This article aims to explore what are likely to be key factors in a successful journey to employment for someone who has experienced long‐term mental distress.
The article is a personal account of entering and sustaining employment by someone who has experienced long‐term mental distress and use of secondary mental health services. The writer reflects on a hard fought journey to start paid work in the hope that readers may understand this process for themselves and others in similar positions.
Key factors in the transition to employment are hard work, workplace support, specialist vocational advice, individual determination and willing employers. Support needs to be flexible, personalised, ongoing and sometimes intensive. Time is measured in years rather than months.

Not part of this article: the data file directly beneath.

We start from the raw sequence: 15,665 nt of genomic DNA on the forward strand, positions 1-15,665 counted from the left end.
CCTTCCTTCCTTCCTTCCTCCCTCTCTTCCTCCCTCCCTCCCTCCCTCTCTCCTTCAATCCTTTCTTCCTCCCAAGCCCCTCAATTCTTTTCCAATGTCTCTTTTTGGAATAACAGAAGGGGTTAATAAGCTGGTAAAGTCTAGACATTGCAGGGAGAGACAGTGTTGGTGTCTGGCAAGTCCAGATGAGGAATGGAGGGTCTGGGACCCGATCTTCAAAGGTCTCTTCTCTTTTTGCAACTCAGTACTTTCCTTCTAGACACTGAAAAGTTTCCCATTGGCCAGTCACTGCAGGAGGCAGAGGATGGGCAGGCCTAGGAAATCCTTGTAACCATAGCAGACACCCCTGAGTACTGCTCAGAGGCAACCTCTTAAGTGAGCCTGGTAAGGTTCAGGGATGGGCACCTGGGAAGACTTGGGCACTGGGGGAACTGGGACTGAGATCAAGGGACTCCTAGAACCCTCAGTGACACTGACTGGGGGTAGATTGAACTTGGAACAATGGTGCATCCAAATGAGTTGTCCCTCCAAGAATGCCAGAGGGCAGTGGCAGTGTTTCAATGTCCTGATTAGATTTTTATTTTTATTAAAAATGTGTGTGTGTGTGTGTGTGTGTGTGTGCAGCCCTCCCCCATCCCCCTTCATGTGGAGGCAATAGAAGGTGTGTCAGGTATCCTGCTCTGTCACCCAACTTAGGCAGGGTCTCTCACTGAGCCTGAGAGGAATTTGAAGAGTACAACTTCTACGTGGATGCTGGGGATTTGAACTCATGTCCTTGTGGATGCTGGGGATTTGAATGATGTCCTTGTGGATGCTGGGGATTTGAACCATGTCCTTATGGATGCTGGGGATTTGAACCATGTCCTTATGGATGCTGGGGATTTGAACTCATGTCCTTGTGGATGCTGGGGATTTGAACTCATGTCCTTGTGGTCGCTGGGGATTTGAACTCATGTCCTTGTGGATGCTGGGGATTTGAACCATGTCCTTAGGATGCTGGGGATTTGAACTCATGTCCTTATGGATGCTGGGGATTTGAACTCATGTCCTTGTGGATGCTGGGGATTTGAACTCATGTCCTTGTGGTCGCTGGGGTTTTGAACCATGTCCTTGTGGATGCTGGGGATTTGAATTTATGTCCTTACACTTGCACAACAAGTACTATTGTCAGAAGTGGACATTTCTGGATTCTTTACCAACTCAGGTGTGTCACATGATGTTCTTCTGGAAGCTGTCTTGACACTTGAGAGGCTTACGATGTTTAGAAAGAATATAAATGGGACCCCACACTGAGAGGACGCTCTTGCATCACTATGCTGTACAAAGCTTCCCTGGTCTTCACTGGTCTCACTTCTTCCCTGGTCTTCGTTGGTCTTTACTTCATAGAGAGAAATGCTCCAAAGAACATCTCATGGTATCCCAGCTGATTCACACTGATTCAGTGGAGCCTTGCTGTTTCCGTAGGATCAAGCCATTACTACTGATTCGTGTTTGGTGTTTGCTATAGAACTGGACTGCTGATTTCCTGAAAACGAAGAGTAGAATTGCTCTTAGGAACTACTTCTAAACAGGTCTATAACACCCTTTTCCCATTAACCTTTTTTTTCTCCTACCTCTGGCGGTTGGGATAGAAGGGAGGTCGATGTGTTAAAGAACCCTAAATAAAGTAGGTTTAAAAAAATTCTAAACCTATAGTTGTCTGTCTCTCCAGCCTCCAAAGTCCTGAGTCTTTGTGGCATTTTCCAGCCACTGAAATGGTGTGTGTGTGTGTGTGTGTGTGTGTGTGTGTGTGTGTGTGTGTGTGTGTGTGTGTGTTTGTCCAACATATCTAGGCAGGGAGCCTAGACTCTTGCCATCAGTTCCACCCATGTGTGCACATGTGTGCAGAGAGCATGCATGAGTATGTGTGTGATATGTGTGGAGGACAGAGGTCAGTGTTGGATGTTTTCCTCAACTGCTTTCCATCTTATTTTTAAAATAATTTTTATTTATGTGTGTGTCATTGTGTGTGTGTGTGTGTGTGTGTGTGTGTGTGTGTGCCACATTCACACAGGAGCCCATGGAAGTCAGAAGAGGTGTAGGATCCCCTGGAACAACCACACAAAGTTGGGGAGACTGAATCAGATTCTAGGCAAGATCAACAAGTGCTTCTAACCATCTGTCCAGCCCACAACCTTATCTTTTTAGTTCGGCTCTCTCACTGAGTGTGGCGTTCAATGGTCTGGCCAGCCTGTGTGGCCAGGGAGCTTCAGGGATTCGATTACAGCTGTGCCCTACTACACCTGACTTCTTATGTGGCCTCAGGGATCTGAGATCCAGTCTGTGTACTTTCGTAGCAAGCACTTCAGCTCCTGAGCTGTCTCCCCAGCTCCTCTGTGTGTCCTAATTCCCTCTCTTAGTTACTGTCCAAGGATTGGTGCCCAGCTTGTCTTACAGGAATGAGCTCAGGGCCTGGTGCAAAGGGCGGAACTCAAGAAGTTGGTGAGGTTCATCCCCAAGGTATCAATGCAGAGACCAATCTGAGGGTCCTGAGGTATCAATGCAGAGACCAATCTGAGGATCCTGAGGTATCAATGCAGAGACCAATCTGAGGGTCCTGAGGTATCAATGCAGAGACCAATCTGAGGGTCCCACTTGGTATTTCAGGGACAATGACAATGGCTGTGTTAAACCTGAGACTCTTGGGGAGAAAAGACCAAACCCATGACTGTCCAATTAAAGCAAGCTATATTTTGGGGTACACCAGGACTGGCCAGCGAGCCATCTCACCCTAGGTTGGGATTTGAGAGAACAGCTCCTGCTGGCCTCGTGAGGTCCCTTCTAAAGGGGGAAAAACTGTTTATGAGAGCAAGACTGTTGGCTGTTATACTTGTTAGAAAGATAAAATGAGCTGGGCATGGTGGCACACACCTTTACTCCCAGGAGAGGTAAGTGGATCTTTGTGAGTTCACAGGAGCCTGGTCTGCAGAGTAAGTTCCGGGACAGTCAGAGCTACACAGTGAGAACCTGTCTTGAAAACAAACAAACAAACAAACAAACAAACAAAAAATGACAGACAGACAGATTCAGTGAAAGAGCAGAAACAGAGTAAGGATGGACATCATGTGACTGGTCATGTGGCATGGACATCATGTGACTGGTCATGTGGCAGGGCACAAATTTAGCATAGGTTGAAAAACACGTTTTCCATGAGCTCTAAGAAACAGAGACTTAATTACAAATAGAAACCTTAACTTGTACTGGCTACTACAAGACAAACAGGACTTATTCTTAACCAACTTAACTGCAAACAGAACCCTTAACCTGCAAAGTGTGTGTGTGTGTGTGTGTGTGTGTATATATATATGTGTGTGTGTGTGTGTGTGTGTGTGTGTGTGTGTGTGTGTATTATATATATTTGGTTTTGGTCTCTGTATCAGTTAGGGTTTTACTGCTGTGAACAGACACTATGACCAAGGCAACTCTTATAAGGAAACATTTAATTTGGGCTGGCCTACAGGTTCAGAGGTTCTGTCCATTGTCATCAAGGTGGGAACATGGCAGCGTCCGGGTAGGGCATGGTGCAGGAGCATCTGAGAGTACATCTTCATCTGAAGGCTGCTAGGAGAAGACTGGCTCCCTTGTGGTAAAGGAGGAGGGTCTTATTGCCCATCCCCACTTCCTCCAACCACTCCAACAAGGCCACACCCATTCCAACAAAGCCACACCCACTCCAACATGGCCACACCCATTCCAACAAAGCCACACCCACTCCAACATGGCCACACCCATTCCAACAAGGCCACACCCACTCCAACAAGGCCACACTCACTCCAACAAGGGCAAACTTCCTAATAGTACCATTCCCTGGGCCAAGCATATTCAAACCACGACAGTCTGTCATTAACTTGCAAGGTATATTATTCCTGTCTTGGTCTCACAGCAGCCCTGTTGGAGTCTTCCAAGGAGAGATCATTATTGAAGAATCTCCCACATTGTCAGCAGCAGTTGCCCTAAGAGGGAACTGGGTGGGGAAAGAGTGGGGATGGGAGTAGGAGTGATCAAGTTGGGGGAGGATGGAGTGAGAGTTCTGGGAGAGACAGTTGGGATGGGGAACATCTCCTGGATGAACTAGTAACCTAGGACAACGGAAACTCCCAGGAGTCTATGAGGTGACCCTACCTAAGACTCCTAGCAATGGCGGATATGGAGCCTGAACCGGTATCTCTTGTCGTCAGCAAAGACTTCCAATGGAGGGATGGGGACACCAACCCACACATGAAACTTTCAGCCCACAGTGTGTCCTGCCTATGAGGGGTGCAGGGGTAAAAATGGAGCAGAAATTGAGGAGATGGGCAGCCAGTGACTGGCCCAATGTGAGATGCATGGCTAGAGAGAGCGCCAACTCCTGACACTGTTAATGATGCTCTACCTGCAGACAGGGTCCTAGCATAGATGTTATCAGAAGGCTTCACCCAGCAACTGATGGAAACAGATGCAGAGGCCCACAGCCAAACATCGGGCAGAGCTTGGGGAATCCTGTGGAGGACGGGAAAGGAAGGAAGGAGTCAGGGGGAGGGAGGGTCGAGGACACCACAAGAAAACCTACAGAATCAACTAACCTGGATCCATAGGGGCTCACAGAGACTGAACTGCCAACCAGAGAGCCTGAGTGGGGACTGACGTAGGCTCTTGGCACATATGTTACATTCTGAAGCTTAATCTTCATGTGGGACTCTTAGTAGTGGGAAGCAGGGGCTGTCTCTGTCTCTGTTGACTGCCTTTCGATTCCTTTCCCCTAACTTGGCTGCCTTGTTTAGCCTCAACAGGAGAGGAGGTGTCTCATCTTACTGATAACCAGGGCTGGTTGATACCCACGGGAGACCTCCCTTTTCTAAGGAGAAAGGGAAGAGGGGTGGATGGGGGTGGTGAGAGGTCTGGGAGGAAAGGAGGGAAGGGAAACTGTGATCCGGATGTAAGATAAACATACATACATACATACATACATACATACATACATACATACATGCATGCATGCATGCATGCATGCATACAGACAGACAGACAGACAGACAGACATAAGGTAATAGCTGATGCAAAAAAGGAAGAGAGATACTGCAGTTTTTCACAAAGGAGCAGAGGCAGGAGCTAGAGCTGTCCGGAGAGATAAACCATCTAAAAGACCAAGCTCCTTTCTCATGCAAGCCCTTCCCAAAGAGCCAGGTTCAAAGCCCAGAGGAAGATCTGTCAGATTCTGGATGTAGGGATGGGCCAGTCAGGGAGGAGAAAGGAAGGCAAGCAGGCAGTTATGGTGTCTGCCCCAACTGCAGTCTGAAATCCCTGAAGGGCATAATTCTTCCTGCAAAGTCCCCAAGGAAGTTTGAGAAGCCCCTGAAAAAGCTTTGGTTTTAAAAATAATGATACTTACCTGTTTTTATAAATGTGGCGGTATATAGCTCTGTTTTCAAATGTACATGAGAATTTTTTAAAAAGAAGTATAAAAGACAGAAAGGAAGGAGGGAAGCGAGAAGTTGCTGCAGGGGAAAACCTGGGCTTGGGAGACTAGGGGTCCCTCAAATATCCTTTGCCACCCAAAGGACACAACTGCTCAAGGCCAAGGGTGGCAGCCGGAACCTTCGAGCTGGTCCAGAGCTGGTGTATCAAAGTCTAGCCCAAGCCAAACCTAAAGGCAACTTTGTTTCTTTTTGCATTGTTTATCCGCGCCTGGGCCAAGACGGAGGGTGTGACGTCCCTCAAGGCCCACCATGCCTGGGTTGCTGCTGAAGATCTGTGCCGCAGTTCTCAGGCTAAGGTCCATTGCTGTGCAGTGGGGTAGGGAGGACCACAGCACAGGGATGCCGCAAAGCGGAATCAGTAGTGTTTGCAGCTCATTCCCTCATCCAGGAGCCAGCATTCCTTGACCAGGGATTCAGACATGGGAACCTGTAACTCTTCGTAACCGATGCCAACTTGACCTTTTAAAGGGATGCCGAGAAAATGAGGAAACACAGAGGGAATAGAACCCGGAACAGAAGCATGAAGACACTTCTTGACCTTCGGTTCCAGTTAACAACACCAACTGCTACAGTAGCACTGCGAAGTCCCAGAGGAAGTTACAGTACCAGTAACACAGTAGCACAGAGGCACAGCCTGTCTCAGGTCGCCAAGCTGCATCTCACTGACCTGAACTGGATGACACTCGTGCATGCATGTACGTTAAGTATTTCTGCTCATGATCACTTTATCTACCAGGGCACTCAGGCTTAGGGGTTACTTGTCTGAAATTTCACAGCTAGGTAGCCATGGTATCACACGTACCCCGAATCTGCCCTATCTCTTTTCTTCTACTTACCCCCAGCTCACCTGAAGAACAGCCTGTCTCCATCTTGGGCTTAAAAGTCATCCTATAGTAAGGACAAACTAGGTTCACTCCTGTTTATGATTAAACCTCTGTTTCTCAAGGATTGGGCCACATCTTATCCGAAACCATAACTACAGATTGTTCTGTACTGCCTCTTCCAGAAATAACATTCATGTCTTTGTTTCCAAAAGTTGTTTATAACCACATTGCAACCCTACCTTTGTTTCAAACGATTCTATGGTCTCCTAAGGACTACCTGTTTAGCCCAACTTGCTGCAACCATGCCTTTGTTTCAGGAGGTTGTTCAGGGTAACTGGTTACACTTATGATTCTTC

The integration of specialist vocational advice within mental health teams may be an effective approach.
Further research into the practical and psychological barriers to employment for mental health service users, which may extend far beyond the more commonly studied stigma and discrimination, would enhance existing knowledge of vocational rehabilitation.
Published testimonies from service users and survivors on their experiences of entering employment for the first time are few in number. More such testimonies would help understanding of this potentially complex process.
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